Who really uses negative gearing?

Negative gearing really can’t stay out of the media can it?

There’s always someone or some organisation lobbying for its removal.

One of the arguments usually used is that negative gearing is a tax rort for greedy, rich property investors at the expense of the average “Aussie Battler”

Well recent government analysis shows this is wrong

The Australian reports Government analysis shows that:


  • 22.6 per cent of police use negative gearing, a bigger proportion than the 17.3 per cent of tax accountants, 16.7 per cent of management consultants and 11.9 per cent of university lecturers.
  • 19.2 per cent of ambulance officers and paramedics use negative gearing compared with 17.4 per cent of financial advisers and 15.6 per cent of economists.
  • 18.9 per cent of train and tram drivers use negative gearing compared with 17.2 per cent of solicitors and 18.6 per cent of real estate agents.

Now that’s interesting isn’t it?

Treasurer Joe Hockey commented in The Weekend Australian:

“Negative gearing is a way for people on medium incomes to get into the property market,”

 “Many hard-working Australians have invested money in real estate … to give themselves some financial security.”

Property Council chief executive Ken Morrison says negative gearing is a well-established, long-standing part of Australia’s tax system and the people who use it most are everyday Australians looking to get ahead.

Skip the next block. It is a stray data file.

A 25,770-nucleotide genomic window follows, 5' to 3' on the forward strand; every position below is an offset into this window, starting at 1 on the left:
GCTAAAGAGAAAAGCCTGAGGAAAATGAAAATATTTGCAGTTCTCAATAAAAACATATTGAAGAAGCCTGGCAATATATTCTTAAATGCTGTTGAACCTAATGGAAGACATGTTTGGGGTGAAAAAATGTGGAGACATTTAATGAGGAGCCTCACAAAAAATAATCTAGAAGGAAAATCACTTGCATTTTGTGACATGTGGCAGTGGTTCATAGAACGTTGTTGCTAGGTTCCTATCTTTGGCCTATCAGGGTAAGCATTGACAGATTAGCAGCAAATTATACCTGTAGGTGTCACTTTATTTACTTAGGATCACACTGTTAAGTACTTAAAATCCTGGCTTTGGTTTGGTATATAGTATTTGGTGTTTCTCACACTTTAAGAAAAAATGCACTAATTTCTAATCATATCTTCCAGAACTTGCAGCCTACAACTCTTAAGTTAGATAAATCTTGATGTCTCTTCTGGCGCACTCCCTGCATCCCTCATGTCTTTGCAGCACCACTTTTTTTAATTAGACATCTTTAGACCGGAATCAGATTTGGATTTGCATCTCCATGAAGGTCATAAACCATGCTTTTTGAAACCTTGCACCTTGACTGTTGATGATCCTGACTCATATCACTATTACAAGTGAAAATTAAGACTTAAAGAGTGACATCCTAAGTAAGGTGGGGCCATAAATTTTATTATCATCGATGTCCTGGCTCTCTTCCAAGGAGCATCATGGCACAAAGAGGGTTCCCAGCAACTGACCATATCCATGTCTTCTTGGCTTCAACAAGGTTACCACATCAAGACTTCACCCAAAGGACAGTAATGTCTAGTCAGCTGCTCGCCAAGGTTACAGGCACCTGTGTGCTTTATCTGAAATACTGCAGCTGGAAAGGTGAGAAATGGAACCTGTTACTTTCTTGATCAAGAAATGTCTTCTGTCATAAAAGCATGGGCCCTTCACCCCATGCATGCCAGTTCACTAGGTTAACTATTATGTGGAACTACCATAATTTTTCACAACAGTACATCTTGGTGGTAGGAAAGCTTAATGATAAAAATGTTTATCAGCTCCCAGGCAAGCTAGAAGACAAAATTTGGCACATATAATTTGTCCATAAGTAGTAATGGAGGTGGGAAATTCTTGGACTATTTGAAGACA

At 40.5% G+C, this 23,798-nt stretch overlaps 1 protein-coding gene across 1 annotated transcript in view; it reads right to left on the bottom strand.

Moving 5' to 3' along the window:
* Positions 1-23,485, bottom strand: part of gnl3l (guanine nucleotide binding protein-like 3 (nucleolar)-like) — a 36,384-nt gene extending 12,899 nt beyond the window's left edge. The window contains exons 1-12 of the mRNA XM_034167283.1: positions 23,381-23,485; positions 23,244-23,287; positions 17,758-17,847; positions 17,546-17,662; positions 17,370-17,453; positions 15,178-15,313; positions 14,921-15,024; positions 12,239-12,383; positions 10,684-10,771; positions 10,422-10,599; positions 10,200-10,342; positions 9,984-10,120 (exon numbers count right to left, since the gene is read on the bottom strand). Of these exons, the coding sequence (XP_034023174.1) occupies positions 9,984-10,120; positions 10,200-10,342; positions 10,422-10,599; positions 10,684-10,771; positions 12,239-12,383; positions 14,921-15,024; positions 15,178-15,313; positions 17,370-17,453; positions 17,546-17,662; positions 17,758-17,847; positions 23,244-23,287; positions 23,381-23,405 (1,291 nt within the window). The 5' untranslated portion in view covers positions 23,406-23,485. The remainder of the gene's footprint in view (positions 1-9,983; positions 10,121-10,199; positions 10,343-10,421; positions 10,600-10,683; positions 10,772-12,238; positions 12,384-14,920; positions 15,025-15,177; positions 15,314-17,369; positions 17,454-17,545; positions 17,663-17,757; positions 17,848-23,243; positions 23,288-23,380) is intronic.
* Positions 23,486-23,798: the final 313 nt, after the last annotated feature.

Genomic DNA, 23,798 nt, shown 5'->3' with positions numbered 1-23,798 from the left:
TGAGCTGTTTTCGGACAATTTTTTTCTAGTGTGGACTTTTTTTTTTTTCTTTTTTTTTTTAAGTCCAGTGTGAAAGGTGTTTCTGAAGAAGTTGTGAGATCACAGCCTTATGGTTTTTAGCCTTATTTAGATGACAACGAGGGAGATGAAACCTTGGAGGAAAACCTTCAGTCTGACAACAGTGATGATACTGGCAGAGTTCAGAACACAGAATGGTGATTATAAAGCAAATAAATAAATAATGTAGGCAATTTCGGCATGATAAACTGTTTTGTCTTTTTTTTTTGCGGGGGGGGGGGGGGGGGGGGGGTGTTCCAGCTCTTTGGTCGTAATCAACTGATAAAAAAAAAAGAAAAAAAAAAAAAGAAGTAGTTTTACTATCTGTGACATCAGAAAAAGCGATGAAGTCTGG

Morrison explains:

“This isn’t some tax lurk for the wealthy, it is a legitimate and effective part of our taxation system that is used most by people earning under $80,000 per annum who become property investors through their own hard work,”

“Any changes to negative gearing would hit middle Australia hardest and would take away one of the best ways most people have to save for their retirement.”

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Want more of this type of information?

Kate Forbes


Kate Forbes is a National Director Property Strategy at Metropole. She has 15 years of investment experience in financial markets in two continents, is qualified in multiple disciplines and is also a chartered financial analyst (CFA).
Visit www.MelbourneBuyersAgent.com.au

'Who really uses negative gearing?' have 1 comment

  1. August 7, 2015 @ 11:19 am Jeff Gregg

    Couldn’t this perceived problem be solved by just placing a cap, preferably indexed, to the amount of losses that can be treated as tax deductible?


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